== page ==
Making those video 'tude movies was more cumbersome than I have let on. For you see, the Sony camera is a big noisy piece of equipment with a tape motor, whose voluminous hissy sound is inescapably part of any movie. For instance, this video. For the sake of better sound, when making the 'tood movies, I made a parallel sound recording on my Sony DATman, dumped the sound data to the computer, deleted the camera's sound in iMovie and synchronized the recording with the movie. Much extra work, but worth it. Of course, as in the Marilyn movies of that period, if the DATman got tapemangle, which was not infrequent, you had to go with the camera's raw sound. And as we all know, raw is war.
So one morning at breakfast as I was sitting on my giant pile of 'tude movies — some of them now almost six years old — Beff looked up from the magazine she was reading and said, "Hey!" When she starts stuff that way I always start listening, because, you know, otherwise why would she have said Hey!? That was immediately followed by There's this new thing called a Flip Video, the size of an iPod, that makes digital movies and connects directly to your computer. And because it had internal memory and no tape, there was no tape motor, hence no tape motor noise. And the sound quality was decent.
Oooooh, I said. It looked like I was saying Coooool, but there were no incipit and terminal consonants. Vive la différëncê.
So we got not one, but two of them. Because we have two of lots of stuff. And used them a lot for Beff's work.
Right around then, too Amy was finally getting a web page up and asked how she might get some of those old 'tude movies into it. I suggested I could put some reduced-quality movies into my webspace and she could link to them, and it worked just fine.
Shortly thereafter, I was at the MacDowell Colony with my Flip Video, thinking about the 'tude movies now being online, and wondered if I might be clever enough to figure out how to get them onto this weird YouTube thing. All on MacDowell's available bandwidth! I successfully established a YouTube channel, struggled to get three of the hippest movies into a size compatible, and voilà! Worldwide distribution.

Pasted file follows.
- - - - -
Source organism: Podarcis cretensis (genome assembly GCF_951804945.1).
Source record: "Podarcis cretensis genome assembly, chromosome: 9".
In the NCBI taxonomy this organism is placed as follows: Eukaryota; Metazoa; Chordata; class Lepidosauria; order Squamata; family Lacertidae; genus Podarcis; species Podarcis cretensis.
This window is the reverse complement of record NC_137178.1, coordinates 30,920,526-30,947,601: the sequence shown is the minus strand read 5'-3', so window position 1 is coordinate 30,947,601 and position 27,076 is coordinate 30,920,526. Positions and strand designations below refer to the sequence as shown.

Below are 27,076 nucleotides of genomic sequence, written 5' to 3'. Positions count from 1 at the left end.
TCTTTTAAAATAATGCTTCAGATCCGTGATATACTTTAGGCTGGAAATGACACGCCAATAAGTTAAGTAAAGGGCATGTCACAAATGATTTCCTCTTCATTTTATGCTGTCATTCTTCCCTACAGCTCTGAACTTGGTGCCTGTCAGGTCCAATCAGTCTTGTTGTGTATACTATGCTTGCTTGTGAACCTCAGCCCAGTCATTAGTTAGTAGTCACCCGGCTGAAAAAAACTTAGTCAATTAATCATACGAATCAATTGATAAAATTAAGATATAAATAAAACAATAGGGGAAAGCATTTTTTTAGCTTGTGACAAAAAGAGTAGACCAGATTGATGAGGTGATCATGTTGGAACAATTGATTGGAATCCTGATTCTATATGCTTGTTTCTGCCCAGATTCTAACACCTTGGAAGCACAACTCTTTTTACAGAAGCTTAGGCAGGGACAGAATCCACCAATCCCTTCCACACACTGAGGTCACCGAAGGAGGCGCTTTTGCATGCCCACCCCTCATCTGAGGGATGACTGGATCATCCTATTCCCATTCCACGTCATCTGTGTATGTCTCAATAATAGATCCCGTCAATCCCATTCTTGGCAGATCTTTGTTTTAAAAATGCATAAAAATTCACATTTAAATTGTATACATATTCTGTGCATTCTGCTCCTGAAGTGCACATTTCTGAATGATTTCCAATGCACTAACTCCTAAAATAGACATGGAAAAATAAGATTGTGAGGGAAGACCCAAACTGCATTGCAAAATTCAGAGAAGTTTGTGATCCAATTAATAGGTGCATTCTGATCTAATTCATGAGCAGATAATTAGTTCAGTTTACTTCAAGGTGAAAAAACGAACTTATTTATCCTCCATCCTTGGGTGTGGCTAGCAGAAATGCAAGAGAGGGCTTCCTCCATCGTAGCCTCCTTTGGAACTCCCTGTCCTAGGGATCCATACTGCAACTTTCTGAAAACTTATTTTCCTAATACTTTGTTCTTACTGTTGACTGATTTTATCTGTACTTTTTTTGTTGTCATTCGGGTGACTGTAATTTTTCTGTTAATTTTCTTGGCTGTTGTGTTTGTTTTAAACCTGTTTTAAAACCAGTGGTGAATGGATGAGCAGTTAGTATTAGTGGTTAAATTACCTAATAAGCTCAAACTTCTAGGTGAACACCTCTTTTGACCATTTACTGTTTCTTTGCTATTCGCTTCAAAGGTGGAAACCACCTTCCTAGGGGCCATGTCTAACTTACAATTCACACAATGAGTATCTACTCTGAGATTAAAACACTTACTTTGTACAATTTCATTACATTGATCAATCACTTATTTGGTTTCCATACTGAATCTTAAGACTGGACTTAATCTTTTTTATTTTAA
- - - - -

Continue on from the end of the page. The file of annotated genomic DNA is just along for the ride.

At MacDowell, thanks to the influence of Mark Kilstofte, there were dramatic readings of Mary Worth comics after dinner every night. It seemed such silliness was destined for posterity, so along came the Flip Video. Every night, a new episode onto YouTube. And the weirdness didn't stop there. Mike Daisey was there at the same time, filing his own YouTube episodes.
Once I got the hang of this YouTube thing, you can betcha the whole étude movie pile was up there, and soon. Which made for more comfortable breakfast sitting, among other things.
And so I built it.
Who came this time? Well soon, here and here. Cooooool. Shortly, just about everywhere. Being as it was the intertubes. And the collection grows when feasible: you're playing such and such 'tude, ooh, I don't have a movie of that one. Do you want to be on YouTube?
Just like when I collected Batman cards in 1967, I won't be sated until I have the entire series. Turns out there's lots more 'tudes without videos still. And 'ludes! HINT HINT HINT
So perhaps my brand is I've got a bunch of neat 'tudes you can watch on YouTube. Nah, that's just a factoid.
Gosh, I hope my brand isn't Nose Guy.
What good are movies of piano pieces anyway? The answer is pretty obvious, and if you need me to tell you that in a streaming internet mulitmedia culture, blah blah blah, then I guess I could do that lecture. But it would be heavily footnoted. And each footnote would have to end with What, have you been asleep the last eight years?
In answer to the question you were about not to ask: Yes.
Pianists that I don't know e-mail me, starting with I was trying to choose some of your études to play and was watching a bunch of them on YouTube... but alas, none of them have yet ended with and so I want to give you two hundred fifty thousand dollars. Because you're worth it.
There's always tomorrow.